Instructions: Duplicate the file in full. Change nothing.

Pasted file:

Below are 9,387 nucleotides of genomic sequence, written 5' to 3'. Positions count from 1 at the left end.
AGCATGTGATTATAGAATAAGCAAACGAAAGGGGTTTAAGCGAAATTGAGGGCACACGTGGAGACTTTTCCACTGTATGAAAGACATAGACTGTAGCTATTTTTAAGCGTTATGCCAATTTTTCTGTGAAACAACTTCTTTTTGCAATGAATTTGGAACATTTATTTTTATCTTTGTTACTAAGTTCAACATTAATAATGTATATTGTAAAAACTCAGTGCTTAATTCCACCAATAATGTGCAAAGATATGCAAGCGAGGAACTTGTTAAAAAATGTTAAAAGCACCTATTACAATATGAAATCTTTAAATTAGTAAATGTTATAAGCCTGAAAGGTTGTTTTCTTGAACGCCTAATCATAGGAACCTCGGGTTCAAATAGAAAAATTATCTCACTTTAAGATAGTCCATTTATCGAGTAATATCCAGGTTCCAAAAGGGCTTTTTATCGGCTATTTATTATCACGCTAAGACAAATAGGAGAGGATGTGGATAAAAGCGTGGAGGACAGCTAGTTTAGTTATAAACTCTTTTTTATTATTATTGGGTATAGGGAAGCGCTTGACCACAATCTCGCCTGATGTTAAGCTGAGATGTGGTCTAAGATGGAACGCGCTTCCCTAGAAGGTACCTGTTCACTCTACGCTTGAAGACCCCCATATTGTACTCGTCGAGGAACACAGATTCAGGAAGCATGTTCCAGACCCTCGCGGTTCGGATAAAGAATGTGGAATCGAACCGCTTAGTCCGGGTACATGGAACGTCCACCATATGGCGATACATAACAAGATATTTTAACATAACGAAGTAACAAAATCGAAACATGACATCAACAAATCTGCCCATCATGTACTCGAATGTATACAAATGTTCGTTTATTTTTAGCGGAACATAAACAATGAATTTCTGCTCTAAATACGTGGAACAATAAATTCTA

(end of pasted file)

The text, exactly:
Below are 9,387 nucleotides of genomic sequence, written 5' to 3'. Positions count from 1 at the left end.
AGCATGTGATTATAGAATAAGCAAACGAAAGGGGTTTAAGCGAAATTGAGGGCACACGTGGAGACTTTTCCACTGTATGAAAGACATAGACTGTAGCTATTTTTAAGCGTTATGCCAATTTTTCTGTGAAACAACTTCTTTTTGCAATGAATTTGGAACATTTATTTTTATCTTTGTTACTAAGTTCAACATTAATAATGTATATTGTAAAAACTCAGTGCTTAATTCCACCAATAATGTGCAAAGATATGCAAGCGAGGAACTTGTTAAAAAATGTTAAAAGCACCTATTACAATATGAAATCTTTAAATTAGTAAATGTTATAAGCCTGAAAGGTTGTTTTCTTGAACGCCTAATCATAGGAACCTCGGGTTCAAATAGAAAAATTATCTCACTTTAAGATAGTCCATTTATCGAGTAATATCCAGGTTCCAAAAGGGCTTTTTATCGGCTATTTATTATCACGCTAAGACAAATAGGAGAGGATGTGGATAAAAGCGTGGAGGACAGCTAGTTTAGTTATAAACTCTTTTTTATTATTATTGGGTATAGGGAAGCGCTTGACCACAATCTCGCCTGATGTTAAGCTGAGATGTGGTCTAAGATGGAACGCGCTTCCCTAGAAGGTACCTGTTCACTCTACGCTTGAAGACCCCCATATTGTACTCGTCGAGGAACACAGATTCAGGAAGCATGTTCCAGACCCTCGCGGTTCGGATAAAGAATGTGGAATCGAACCGCTTAGTCCGGGTACATGGAACGTCCACCATATGGCGATACATAACAAGATATTTTAACATAACGAAGTAACAAAATCGAAACATGACATCAACAAATCTGCCCATCATGTACTCGAATGTATACAAATGTTCGTTTATTTTTAGCGGAACATAAACAATGAATTTCTGCTCTAAATACGTGGAACAATAAATTCTA